ALL SORTS: Students at the school come from various parts of the country
To be a volunteer with the Roshni Project, you need to be multilingual and at least a class 12 pass out. The Sarva Shiksha Abhiyaan's previously underutilised representatives have become a significant part in making Roshni work and Union LP School's Roopa John makes this crystal clear. Volunteers are divided between 4 regions: Ernakulam, Thrippunithara, Perumbavoor and Aluva. Each region has 10 schools each. Roopa is in charge of the Ernakulam region. These days, a few exceptional volunteers are entrusted with the task of preparing the modules for students, Roopa is one of the select few.
She says, "I am in charge of making the modules for the LP section. What we do is, we set them and send it to the WhatsApp group we share with all the relevant information and materials for that particular day. In our schools, everything is taught according to the modules. We also prepare reading cards and train students to make them themselves. There are also colourful books like Pusthakapoomazha that are very helpful in helping them learn. We make them write it down. We give them half a story and ask them to complete it or add lines. This is the model that is used in the exams. Back in the day, we used to have proper question-answers, now we show a picture and ask them to describe it in both languages. We also show them videos and explain it to them with questions and interactions."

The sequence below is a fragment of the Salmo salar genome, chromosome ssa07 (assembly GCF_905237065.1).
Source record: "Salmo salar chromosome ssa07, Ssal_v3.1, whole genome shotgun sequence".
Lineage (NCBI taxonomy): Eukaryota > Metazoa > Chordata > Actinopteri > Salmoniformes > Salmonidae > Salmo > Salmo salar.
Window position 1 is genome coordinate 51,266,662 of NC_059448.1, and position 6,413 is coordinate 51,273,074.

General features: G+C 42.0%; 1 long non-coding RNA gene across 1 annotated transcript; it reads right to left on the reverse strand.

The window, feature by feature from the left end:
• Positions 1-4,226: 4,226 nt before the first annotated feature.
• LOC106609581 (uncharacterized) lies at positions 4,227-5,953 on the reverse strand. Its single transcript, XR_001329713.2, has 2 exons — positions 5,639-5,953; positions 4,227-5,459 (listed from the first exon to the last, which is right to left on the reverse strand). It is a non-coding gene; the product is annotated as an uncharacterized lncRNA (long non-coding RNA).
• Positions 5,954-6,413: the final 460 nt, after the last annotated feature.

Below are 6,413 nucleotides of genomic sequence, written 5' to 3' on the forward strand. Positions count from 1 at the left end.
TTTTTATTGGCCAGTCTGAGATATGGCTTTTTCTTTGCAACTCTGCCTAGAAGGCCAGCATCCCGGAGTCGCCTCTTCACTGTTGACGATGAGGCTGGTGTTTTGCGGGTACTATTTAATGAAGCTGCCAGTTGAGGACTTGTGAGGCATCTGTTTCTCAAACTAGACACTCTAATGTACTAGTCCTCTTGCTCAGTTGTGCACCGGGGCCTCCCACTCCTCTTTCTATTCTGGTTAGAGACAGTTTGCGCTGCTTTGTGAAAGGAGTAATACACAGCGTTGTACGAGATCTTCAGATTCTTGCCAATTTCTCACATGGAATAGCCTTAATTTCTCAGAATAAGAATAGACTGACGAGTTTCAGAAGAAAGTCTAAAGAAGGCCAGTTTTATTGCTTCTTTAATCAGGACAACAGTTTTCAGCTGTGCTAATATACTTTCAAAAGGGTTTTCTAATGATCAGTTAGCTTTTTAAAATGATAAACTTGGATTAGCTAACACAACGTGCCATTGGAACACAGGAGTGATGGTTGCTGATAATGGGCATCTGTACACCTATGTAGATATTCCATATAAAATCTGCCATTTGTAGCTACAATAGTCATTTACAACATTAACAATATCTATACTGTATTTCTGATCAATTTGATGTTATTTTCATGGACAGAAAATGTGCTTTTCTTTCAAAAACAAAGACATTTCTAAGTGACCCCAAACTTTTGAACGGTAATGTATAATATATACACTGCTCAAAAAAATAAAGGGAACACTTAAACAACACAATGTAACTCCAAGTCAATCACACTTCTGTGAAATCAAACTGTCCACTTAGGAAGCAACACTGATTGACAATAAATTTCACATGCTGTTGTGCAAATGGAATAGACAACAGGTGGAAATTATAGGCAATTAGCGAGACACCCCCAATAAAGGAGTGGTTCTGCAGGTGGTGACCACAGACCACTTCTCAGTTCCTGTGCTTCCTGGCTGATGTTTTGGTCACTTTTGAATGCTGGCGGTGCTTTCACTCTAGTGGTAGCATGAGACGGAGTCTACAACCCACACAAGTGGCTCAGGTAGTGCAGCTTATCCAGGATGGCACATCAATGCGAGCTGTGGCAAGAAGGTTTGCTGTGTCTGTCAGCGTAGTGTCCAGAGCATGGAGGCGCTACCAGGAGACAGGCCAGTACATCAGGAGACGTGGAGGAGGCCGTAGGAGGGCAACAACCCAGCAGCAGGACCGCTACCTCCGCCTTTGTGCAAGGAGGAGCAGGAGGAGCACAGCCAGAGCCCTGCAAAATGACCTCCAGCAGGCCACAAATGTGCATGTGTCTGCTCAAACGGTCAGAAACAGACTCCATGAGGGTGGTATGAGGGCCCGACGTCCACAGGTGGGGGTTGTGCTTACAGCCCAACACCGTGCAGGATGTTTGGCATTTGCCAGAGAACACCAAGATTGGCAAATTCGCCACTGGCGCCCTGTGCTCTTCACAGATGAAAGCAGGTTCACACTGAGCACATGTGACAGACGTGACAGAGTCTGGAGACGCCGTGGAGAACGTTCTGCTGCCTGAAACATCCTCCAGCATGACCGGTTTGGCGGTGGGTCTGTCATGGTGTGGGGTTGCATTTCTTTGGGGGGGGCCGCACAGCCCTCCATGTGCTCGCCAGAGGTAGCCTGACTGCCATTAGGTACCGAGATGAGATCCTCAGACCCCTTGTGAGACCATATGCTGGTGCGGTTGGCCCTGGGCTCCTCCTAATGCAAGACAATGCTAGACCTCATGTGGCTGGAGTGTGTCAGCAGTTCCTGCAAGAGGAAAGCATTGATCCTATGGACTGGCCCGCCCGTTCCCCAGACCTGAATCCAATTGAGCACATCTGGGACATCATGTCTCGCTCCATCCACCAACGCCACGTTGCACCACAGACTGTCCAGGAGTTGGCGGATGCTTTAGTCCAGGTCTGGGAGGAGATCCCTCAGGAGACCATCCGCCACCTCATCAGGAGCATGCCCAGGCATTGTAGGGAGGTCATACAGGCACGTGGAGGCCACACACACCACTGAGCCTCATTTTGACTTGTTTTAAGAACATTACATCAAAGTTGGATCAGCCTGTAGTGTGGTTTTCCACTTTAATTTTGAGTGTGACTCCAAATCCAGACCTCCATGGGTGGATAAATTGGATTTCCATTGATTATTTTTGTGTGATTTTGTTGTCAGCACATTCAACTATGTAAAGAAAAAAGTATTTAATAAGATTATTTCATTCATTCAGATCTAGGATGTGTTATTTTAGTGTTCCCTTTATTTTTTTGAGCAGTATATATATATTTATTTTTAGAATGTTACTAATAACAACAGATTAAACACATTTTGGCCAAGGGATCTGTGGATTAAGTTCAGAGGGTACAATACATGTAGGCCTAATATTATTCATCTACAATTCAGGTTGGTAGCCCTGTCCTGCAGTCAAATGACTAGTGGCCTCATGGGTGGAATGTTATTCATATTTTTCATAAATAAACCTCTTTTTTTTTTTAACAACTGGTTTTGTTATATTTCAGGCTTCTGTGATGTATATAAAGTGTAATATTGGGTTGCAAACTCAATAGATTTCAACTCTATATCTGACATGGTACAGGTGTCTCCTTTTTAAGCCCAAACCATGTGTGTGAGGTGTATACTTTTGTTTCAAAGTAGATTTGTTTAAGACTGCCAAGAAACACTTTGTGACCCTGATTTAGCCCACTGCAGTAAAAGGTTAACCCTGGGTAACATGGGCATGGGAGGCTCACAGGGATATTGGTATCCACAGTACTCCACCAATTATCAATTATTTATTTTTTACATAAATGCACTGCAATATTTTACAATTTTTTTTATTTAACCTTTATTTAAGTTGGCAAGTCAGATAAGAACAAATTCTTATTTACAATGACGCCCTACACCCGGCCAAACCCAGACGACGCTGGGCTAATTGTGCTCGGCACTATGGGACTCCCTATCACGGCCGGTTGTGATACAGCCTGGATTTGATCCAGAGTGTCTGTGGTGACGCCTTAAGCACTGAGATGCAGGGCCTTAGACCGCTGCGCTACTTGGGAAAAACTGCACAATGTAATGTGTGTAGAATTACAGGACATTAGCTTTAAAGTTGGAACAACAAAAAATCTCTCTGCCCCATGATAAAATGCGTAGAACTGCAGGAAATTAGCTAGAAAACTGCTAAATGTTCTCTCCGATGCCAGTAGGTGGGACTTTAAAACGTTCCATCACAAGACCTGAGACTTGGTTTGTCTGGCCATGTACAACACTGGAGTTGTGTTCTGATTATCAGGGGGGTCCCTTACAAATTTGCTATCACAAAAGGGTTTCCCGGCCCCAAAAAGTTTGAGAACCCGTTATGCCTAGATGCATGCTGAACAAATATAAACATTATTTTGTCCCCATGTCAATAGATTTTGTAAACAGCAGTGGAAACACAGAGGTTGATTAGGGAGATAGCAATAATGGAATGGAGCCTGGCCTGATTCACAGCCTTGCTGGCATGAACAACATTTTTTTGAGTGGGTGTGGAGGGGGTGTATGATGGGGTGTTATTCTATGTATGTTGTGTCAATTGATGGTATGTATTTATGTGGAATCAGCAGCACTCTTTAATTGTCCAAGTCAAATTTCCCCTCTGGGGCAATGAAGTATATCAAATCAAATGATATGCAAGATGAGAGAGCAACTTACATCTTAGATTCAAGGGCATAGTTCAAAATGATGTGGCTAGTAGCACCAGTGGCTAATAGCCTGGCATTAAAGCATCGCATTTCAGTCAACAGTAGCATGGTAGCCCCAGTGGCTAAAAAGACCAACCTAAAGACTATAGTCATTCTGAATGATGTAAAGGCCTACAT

BIG CHANGES: The programmes have made life easier for migrant families
Because the volunteer responsibilities are increasing, Roshni has begun training students who speak multiple languages from the higher grades to share some of the responsibilities with the main volunteers. Each student is responsible for a number of fellow students. Roopa explains, "There are some slangs that even we do not understand. A lot of the students don't speak proper Hindi, they speak Bhojpuri, so we need other students who speak the same to be able to communicate with those students. It is the younger students that we need help with, older children are easier to handle because they would have already grasped at least the basics of English or Malayalam." Ananye Rajesh, Roopa's daughter, is one such volunteer.